a tiny flower, chequers, alternate lines of colour—and then to fuse the whole together into a single rod, the design being increased or diminished in size at will, as the rod was thickened or rolled out into a longer piece. While the rod was still hot, slices of the enamel could be cut from it, each reproducing exactly the same pattern. These slices formed a glass mosaic, and could be inserted on the flat metal surface of a brooch or buckle, and fixed there by the application of heat. Millefiori enamel occurs on several specimens. We even have it side by side with the simpler champlevé enamel on the same ornaments.

Figure 48
The various examples of enamel decoration found at Newstead are grouped together in Plate LXXXIX. The largest is the bronze plate (Fig. 25). It is 2 inches long by 1¼ inches wide, and was found near the West Gate, at no great depth from the surface. Probably it was intended for a belt mounting; it is slightly curved as if to fit a girdle, while on the back are two studs to fasten it to leather, and at one end two projections which seem to have formed part of a hinge. The surface of the mounting is divided into six panels, the four outer­most of which are inlaid with champlevé enamel of a sulphur yellow, powdered with spots of brown, while the two central ones are filled with millefiori enamel, the millefiori being arranged in small squares, showing alternately a chequer pattern of pink upon a white ground, and a yellow floweret with a red centre on a black ground.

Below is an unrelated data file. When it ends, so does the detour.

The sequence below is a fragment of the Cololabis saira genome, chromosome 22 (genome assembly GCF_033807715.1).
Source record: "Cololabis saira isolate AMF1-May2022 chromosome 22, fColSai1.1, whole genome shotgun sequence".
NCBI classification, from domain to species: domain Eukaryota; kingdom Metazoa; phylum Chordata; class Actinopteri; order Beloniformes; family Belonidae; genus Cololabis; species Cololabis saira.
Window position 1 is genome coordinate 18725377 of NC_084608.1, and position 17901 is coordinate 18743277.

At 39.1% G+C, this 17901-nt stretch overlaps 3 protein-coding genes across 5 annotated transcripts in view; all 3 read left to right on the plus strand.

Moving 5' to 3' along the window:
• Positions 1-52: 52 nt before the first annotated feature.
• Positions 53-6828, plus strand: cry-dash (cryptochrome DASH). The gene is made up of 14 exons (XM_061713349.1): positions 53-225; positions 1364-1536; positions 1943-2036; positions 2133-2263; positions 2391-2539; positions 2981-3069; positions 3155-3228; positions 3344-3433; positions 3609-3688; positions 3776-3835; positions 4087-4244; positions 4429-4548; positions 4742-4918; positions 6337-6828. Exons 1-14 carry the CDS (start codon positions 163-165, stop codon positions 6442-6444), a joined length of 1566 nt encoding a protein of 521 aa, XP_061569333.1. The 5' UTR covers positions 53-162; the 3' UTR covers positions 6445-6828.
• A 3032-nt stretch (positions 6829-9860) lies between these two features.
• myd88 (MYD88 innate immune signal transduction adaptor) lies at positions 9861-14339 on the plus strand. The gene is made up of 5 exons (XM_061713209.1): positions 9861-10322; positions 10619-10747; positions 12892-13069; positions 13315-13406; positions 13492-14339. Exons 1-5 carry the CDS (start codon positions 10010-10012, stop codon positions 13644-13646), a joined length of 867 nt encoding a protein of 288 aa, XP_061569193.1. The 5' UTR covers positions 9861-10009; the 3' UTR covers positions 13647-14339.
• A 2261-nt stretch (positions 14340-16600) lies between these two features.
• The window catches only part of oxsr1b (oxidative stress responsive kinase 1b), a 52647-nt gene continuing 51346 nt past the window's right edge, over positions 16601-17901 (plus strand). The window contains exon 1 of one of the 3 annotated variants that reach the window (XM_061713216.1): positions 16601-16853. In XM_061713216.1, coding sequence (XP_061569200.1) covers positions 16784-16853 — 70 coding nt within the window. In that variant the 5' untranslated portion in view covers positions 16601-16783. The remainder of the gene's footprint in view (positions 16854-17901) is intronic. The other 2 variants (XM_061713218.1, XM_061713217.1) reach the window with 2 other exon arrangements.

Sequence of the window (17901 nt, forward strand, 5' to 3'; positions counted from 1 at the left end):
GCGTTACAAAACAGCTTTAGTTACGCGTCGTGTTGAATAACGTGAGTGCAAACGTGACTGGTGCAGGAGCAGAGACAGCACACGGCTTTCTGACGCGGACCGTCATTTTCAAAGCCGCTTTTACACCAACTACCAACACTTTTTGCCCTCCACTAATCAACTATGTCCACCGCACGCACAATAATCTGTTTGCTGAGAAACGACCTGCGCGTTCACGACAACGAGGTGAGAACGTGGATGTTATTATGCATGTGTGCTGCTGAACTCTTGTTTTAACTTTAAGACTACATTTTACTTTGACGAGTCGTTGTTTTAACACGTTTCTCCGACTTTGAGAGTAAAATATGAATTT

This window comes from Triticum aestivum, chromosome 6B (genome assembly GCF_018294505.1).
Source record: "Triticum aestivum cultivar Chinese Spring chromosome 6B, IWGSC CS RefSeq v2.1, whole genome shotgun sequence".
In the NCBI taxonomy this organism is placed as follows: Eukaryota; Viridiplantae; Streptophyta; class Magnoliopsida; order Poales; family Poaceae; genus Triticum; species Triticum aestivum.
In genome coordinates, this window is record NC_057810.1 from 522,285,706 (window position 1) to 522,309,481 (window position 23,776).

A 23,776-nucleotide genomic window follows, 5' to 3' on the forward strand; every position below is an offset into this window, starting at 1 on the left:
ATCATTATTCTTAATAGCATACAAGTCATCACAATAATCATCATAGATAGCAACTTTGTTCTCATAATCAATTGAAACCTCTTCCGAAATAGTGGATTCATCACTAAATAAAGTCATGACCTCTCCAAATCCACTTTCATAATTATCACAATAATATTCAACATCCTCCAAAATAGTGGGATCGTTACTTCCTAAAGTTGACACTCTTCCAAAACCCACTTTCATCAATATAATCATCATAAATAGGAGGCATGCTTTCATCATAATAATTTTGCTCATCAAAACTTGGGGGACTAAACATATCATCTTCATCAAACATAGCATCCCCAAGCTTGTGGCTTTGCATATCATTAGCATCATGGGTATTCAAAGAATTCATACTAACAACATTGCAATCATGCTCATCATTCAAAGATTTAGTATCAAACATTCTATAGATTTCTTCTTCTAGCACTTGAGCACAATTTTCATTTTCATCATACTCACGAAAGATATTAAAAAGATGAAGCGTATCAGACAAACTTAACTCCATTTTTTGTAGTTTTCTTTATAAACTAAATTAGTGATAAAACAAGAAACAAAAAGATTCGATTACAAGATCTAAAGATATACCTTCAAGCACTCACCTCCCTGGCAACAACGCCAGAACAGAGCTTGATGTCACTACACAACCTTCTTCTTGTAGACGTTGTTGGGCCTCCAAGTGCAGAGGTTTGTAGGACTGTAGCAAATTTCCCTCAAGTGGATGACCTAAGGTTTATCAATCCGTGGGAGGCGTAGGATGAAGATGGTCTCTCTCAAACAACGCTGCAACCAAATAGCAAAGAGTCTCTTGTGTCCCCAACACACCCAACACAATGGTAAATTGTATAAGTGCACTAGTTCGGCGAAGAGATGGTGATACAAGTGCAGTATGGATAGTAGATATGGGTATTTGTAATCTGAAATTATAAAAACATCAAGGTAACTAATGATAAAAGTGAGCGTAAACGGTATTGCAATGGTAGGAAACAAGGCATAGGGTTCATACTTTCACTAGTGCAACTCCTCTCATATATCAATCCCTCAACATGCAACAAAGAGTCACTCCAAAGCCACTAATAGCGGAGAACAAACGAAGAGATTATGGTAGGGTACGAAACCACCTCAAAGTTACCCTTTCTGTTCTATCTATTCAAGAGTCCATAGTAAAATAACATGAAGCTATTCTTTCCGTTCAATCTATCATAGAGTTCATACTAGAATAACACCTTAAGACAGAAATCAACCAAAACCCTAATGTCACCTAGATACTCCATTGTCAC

The methods of enamelling and the patterns employed connect this object with a class of somewhat larger and more important belt mountings, a consideration of which will show how widely the fashion they illustrate was spread along the Roman frontiers. The specimen here reproduced in Fig 48 was found in the Roman fort at the Lawe, South Shields.[1] The central projection is enamelled in dark blue, while the flat plates on either side are covered with tiny flowerets of white on a ground of dark blue, and the 'pelta'-shaped extremities are of sulphur colour with dark brown spots. A

1 Archaeologia Aeliana, vol. x. p. 223. I am indebted to the Society of Antiquaries of Newcastle-on-Tyne for the use of this illustration.